Dispensation to Joan wife of Prince Llywelyn of North Wales, declaring her legitimate, but without prejudice to the king or realm of England.  Mandate to the bishops of St David's, Bangor, and St Asaph, on the showing of Prince Llywelyn, that he, by command of King Henry, caused an oath of fealty to be taken by the great men of Wales to his eldest son David, to give counsel and help that the oaths so taken be inviolably observed.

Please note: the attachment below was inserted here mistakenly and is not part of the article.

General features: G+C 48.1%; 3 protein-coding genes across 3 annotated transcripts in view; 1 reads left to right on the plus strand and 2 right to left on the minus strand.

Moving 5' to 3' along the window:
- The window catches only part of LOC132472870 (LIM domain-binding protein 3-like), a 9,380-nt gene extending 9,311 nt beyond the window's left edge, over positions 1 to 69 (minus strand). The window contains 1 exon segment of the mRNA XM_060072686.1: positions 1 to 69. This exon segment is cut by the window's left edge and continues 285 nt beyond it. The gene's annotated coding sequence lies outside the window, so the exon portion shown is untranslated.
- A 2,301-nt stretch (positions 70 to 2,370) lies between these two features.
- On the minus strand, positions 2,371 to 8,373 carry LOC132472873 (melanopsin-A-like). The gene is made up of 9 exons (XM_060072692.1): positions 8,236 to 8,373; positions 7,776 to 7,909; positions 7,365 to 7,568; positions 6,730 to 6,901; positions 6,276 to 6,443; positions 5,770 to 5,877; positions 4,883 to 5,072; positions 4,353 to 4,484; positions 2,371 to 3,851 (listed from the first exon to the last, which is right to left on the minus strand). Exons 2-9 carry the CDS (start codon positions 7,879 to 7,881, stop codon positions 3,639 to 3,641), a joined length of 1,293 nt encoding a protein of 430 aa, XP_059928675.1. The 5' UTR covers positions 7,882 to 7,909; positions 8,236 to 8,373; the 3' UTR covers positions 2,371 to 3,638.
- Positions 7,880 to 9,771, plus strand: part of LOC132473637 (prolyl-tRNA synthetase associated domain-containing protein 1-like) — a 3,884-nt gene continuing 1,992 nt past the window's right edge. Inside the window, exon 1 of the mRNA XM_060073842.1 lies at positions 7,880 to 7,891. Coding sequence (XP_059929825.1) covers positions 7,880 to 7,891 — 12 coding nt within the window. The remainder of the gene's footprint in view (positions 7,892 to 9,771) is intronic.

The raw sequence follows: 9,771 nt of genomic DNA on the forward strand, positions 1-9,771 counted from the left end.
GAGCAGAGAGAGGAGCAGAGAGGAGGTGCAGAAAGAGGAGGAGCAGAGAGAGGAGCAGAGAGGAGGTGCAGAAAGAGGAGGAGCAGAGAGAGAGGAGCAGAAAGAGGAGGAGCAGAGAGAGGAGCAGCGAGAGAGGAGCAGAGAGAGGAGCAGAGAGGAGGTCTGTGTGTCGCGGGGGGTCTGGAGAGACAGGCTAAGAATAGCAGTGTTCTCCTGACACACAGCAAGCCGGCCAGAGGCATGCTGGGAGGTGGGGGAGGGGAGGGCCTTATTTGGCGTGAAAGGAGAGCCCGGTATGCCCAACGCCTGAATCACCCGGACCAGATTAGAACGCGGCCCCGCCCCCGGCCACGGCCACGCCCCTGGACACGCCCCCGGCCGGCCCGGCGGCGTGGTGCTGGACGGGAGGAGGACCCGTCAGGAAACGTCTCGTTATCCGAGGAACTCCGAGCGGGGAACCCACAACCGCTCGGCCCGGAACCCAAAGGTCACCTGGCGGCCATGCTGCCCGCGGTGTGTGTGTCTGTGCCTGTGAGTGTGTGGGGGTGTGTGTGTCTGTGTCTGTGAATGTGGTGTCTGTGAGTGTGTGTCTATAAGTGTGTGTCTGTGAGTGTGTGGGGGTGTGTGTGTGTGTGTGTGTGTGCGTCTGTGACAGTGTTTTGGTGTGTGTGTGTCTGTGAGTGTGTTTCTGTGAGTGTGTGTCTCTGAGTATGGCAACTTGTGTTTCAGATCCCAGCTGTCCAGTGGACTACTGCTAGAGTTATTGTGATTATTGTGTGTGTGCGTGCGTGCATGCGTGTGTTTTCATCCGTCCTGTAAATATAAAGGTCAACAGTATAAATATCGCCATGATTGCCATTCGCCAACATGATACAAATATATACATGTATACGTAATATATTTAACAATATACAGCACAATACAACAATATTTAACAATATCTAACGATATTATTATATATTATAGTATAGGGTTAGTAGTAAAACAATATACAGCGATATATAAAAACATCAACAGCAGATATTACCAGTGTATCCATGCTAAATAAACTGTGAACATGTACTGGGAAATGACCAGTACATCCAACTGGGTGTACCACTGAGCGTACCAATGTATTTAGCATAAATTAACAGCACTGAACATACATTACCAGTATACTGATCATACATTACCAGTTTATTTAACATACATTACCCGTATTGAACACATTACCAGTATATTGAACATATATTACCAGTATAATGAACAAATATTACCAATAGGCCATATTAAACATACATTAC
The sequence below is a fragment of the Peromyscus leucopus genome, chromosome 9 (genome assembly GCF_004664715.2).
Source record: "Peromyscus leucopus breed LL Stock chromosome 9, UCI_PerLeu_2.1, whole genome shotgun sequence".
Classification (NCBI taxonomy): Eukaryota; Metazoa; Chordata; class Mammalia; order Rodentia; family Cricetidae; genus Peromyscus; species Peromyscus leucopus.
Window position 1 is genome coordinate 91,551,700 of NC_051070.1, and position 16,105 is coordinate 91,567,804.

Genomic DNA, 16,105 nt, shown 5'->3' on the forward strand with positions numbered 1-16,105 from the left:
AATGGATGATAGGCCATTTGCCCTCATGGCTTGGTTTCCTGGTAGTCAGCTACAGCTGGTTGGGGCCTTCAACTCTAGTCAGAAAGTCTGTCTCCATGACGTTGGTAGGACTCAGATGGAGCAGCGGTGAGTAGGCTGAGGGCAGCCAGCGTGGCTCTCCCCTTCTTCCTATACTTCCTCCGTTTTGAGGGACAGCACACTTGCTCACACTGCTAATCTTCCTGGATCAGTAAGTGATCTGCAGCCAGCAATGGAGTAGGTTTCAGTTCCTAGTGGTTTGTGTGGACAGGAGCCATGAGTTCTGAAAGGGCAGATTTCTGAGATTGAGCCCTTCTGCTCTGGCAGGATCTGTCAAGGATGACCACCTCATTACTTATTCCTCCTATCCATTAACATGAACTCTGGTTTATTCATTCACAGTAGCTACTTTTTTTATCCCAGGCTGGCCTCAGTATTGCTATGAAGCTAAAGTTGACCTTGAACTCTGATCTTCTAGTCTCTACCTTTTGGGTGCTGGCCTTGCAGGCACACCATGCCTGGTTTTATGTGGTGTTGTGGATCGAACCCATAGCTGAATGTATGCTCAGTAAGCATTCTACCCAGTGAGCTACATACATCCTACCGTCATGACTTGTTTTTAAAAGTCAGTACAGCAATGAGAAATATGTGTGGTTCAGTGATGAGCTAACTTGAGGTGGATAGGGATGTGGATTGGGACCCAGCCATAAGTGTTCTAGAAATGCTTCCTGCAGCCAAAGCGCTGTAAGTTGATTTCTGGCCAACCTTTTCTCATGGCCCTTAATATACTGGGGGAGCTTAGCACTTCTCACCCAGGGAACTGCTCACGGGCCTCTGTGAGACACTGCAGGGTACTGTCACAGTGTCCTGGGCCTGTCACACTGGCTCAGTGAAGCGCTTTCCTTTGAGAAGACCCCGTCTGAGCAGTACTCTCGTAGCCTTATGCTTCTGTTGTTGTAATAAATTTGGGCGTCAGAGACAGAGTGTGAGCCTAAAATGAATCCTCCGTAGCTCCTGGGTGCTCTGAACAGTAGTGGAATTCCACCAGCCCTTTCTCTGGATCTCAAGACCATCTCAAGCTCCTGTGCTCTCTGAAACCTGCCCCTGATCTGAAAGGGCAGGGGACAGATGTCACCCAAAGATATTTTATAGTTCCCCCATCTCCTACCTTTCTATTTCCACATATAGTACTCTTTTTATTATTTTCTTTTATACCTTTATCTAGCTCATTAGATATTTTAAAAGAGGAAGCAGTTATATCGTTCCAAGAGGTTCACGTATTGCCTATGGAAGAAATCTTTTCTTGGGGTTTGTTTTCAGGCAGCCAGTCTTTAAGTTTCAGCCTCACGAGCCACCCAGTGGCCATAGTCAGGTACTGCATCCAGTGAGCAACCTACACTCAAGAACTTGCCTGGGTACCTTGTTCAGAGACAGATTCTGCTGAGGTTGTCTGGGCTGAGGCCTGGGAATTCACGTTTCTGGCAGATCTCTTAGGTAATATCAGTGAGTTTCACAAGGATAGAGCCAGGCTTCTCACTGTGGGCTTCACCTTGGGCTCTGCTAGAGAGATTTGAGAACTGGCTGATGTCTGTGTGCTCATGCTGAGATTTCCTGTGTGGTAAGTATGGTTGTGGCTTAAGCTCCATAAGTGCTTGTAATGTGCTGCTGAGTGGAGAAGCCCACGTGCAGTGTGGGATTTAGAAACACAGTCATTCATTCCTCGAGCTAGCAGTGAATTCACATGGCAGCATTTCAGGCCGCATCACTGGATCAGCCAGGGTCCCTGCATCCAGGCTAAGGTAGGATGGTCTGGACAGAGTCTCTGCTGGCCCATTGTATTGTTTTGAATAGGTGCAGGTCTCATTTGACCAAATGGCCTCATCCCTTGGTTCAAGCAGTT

It would appear from this that Llywelyn did everything practical, after he succeeded in having his first marriage annulled by the pope, to make as sure as possible that his marriage to his second wife was as secure as he could make it for the benefit of his youngest son, Dafydd ap Llywelyn (d.1246).  It has been argued that an oath of fealty was given to Dafydd in 1226 on his reaching fourteen years of age.  If this is the case, Dafydd was born in March 1212, ie. about a month before the pope's reply to Llywelyn's letter, when presumably the ceremony of fealty took place.  A week later, on 6 May 1226, a papal bull was issued confirming Prince Llywelyn of North Wales in all the liberties that King John had allowed him.  It was at this time that Dafydd's half brother, Gruffydd, was granted a large share of Powys.  It is therefore possible that Dafydd's coming of age was recognised with Gruffydd being granted Powys as his patrimony.  It should be remembered that Llywelyn's mother was Margery ferch Madog, the daughter of the last king of a united Powys, Madog ap Maredudd (d.1160).  It is therefore quite possible that Llywelyn was intending to substitute Gruffydd for the heirs of Gwenwynwyn as prince of Powys.  If this was his intention it failed within two years and Gruffydd was condemned to six years imprisonment by his father.  It is interesting to note that Gruffydd was apparently imprisoned in Degannwy castle immediately before the Ceri campaign of 1228.  As Ceri was an area that had been under Gruffydd's control it is possible that Gruffydd's removal from southern Powys by his father was another factor in having the king invade the commote, and that just maybe the king was acting on behalf of his vassal, Gruffydd ap Llywelyn, just as he would later claim to do in 1241.  It is to be presumed that the six years of Gruffydd's imprisonment, which seems to have begun early in the year and certainly before 26 September 1228 when Abbot William of Chester died, was used by Dafydd to tighten his grip on Wales as the only legitimate heir to his father.